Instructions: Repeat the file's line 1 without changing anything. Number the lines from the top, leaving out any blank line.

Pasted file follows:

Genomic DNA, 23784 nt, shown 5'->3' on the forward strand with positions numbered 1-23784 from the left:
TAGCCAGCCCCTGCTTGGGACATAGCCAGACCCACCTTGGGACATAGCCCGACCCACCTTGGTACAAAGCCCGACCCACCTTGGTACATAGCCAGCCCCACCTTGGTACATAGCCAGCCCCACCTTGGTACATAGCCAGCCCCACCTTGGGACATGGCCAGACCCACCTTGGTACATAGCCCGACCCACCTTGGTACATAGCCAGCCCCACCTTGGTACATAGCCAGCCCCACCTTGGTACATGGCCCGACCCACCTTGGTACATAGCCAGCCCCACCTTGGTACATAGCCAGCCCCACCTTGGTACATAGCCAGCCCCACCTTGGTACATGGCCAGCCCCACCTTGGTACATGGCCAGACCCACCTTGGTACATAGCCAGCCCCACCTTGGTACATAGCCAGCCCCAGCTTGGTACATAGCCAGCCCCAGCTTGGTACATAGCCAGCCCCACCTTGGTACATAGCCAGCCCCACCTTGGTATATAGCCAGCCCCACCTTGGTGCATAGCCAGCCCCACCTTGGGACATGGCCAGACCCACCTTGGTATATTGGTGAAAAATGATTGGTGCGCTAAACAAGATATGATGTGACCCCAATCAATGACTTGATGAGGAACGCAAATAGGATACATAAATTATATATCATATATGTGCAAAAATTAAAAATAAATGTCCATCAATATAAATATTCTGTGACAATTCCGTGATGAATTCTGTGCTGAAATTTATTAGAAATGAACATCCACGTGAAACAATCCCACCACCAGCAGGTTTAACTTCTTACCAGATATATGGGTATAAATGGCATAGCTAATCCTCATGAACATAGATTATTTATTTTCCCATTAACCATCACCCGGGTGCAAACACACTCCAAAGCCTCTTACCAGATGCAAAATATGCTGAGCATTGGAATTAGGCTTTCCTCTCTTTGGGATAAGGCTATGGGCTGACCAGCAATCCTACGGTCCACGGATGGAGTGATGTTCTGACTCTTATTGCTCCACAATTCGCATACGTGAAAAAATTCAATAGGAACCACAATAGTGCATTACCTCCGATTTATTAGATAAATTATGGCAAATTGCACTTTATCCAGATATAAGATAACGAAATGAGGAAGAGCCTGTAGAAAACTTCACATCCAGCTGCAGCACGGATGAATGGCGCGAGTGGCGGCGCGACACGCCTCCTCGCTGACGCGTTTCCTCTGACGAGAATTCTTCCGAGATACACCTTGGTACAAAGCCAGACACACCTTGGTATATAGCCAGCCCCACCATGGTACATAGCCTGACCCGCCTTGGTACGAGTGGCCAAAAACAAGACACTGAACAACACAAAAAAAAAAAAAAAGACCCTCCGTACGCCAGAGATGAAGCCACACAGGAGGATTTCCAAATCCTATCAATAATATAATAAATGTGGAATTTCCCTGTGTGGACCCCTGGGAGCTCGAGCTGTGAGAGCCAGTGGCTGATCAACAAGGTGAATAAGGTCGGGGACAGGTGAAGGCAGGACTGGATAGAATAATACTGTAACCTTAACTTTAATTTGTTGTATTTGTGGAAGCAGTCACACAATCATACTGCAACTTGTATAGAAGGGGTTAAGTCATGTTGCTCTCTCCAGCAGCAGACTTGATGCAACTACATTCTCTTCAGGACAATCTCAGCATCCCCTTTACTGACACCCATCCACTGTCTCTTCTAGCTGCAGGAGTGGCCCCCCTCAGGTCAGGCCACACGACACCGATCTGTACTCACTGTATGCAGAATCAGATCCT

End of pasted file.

Genomic DNA, 23784 nt, shown 5'->3' on the forward strand with positions numbered 1-23784 from the left: